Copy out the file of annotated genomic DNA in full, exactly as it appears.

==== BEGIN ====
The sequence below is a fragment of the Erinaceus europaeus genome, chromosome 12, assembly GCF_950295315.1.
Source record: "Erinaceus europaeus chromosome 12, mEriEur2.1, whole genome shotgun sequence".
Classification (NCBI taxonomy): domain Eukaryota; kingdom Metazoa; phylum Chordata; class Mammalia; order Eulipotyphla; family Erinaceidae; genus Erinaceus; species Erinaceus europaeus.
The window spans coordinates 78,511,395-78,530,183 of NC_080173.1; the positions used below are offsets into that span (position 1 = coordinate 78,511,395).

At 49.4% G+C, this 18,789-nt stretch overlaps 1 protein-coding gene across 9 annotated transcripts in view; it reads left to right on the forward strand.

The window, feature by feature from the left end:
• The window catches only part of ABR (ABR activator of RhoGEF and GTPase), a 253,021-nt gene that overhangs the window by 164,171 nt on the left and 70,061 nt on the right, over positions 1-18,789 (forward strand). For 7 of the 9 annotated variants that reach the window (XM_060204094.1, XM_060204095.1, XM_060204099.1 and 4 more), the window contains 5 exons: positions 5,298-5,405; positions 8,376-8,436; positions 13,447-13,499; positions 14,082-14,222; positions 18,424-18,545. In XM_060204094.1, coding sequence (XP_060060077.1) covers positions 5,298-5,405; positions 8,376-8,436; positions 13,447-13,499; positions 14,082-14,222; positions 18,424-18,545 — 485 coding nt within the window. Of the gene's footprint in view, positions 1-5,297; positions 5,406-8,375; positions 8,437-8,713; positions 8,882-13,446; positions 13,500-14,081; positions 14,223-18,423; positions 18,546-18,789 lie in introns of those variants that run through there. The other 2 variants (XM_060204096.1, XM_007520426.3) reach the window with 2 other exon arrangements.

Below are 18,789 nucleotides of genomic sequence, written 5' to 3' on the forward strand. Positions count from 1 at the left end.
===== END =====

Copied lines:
The sequence below is a fragment of the Erinaceus europaeus genome, chromosome 12, assembly GCF_950295315.1.
Source record: "Erinaceus europaeus chromosome 12, mEriEur2.1, whole genome shotgun sequence".
Classification (NCBI taxonomy): domain Eukaryota; kingdom Metazoa; phylum Chordata; class Mammalia; order Eulipotyphla; family Erinaceidae; genus Erinaceus; species Erinaceus europaeus.
The window spans coordinates 78,511,395-78,530,183 of NC_080173.1; the positions used below are offsets into that span (position 1 = coordinate 78,511,395).

At 49.4% G+C, this 18,789-nt stretch overlaps 1 protein-coding gene across 9 annotated transcripts in view; it reads left to right on the forward strand.

The window, feature by feature from the left end:
• The window catches only part of ABR (ABR activator of RhoGEF and GTPase), a 253,021-nt gene that overhangs the window by 164,171 nt on the left and 70,061 nt on the right, over positions 1-18,789 (forward strand). For 7 of the 9 annotated variants that reach the window (XM_060204094.1, XM_060204095.1, XM_060204099.1 and 4 more), the window contains 5 exons: positions 5,298-5,405; positions 8,376-8,436; positions 13,447-13,499; positions 14,082-14,222; positions 18,424-18,545. In XM_060204094.1, coding sequence (XP_060060077.1) covers positions 5,298-5,405; positions 8,376-8,436; positions 13,447-13,499; positions 14,082-14,222; positions 18,424-18,545 — 485 coding nt within the window. Of the gene's footprint in view, positions 1-5,297; positions 5,406-8,375; positions 8,437-8,713; positions 8,882-13,446; positions 13,500-14,081; positions 14,223-18,423; positions 18,546-18,789 lie in introns of those variants that run through there. The other 2 variants (XM_060204096.1, XM_007520426.3) reach the window with 2 other exon arrangements.

Below are 18,789 nucleotides of genomic sequence, written 5' to 3' on the forward strand. Positions count from 1 at the left end.